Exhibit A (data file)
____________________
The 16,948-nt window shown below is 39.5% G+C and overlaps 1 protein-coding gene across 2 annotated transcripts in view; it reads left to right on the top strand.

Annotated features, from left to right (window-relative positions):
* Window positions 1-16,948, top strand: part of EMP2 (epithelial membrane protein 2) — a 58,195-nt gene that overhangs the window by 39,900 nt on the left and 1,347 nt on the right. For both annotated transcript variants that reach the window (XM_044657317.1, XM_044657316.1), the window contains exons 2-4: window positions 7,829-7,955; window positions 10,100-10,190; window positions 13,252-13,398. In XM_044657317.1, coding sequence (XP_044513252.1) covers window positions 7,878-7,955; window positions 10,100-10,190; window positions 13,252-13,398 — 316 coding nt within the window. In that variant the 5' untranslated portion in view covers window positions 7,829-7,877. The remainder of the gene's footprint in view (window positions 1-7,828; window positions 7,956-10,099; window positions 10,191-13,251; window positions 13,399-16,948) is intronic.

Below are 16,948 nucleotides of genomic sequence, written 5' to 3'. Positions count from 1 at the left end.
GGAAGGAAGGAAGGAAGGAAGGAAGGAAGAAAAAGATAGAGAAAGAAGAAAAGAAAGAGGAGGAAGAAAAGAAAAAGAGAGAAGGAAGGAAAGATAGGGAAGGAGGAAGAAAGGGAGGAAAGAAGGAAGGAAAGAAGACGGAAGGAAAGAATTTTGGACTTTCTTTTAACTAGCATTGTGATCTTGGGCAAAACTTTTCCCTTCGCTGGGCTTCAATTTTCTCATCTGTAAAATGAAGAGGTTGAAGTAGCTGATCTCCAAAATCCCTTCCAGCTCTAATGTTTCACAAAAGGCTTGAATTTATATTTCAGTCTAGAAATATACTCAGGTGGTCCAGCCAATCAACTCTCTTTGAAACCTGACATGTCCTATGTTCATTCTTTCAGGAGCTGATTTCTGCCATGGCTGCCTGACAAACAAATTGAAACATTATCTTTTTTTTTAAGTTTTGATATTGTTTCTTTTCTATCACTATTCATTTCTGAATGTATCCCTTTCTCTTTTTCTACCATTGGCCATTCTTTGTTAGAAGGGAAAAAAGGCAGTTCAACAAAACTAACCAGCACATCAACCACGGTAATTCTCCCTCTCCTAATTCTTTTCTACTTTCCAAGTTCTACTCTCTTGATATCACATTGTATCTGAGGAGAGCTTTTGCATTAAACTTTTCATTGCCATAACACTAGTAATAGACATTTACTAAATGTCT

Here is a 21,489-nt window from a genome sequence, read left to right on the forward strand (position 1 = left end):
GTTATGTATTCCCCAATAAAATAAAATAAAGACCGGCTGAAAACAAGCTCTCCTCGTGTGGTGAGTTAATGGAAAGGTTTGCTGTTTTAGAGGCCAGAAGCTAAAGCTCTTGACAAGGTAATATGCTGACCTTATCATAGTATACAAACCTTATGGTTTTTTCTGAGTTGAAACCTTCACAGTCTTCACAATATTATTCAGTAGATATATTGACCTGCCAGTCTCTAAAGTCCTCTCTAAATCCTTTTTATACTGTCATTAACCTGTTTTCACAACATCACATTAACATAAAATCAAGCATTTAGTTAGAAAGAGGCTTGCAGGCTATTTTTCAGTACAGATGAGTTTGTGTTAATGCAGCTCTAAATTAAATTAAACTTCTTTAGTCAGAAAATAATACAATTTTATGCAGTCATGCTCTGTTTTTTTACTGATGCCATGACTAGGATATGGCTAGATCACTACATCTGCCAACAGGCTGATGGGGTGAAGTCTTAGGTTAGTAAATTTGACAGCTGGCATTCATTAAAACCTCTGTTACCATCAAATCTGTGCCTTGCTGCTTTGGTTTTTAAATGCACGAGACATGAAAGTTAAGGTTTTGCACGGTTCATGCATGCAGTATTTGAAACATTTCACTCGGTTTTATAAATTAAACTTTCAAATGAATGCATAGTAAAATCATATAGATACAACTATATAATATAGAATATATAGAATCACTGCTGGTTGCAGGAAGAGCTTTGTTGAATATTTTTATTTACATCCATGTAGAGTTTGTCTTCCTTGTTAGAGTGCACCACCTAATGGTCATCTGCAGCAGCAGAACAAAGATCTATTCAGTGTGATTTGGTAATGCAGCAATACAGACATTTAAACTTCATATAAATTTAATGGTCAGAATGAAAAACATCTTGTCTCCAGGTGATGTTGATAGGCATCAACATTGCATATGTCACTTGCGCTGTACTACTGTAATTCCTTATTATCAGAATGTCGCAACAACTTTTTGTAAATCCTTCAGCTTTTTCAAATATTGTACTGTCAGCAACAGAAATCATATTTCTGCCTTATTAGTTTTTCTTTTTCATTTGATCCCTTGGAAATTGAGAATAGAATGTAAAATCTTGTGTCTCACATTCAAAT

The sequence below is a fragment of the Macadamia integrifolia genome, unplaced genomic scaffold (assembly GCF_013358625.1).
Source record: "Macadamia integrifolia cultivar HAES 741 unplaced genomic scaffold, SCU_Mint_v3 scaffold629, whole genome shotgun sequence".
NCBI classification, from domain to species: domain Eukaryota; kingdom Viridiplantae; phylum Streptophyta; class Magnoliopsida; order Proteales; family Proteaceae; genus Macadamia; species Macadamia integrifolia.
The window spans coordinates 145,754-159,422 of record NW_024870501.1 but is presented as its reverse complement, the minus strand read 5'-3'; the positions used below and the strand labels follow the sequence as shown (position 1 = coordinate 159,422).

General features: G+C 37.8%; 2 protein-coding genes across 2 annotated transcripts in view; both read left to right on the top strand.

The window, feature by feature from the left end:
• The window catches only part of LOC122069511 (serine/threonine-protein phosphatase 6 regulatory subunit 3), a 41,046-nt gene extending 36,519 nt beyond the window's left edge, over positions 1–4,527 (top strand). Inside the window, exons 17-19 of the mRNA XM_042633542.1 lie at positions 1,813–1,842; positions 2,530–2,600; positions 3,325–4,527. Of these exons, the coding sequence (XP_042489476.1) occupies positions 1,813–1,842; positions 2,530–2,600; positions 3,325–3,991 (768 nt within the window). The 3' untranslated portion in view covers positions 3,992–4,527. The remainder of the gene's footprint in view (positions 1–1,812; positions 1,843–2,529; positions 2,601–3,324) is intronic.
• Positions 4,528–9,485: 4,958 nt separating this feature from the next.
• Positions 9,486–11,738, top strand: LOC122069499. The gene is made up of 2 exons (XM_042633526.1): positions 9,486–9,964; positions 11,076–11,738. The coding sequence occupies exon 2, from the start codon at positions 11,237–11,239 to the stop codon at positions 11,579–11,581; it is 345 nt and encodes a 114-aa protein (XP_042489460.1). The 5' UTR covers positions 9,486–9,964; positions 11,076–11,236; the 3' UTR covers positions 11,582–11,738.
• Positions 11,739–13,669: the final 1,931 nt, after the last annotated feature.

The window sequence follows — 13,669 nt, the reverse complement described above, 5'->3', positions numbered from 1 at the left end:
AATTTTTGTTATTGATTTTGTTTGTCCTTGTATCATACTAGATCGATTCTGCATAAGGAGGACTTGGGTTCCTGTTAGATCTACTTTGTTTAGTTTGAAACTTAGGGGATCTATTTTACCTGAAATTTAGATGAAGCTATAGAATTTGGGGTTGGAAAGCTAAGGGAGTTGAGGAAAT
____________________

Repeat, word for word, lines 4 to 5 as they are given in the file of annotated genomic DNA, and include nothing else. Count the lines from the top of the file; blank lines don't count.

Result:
Below are 16,948 nucleotides of genomic sequence, written 5' to 3'. Positions count from 1 at the left end.
GGAAGGAAGGAAGGAAGGAAGGAAGGAAGAAAAAGATAGAGAAAGAAGAAAAGAAAGAGGAGGAAGAAAAGAAAAAGAGAGAAGGAAGGAAAGATAGGGAAGGAGGAAGAAAGGGAGGAAAGAAGGAAGGAAAGAAGACGGAAGGAAAGAATTTTGGACTTTCTTTTAACTAGCATTGTGATCTTGGGCAAAACTTTTCCCTTCGCTGGGCTTCAATTTTCTCATCTGTAAAATGAAGAGGTTGAAGTAGCTGATCTCCAAAATCCCTTCCAGCTCTAATGTTTCACAAAAGGCTTGAATTTATATTTCAGTCTAGAAATATACTCAGGTGGTCCAGCCAATCAACTCTCTTTGAAACCTGACATGTCCTATGTTCATTCTTTCAGGAGCTGATTTCTGCCATGGCTGCCTGACAAACAAATTGAAACATTATCTTTTTTTTTAAGTTTTGATATTGTTTCTTTTCTATCACTATTCATTTCTGAATGTATCCCTTTCTCTTTTTCTACCATTGGCCATTCTTTGTTAGAAGGGAAAAAAGGCAGTTCAACAAAACTAACCAGCACATCAACCACGGTAATTCTCCCTCTCCTAATTCTTTTCTACTTTCCAAGTTCTACTCTCTTGATATCACATTGTATCTGAGGAGAGCTTTTGCATTAAACTTTTCATTGCCATAACACTAGTAATAGACATTTACTAAATGTCT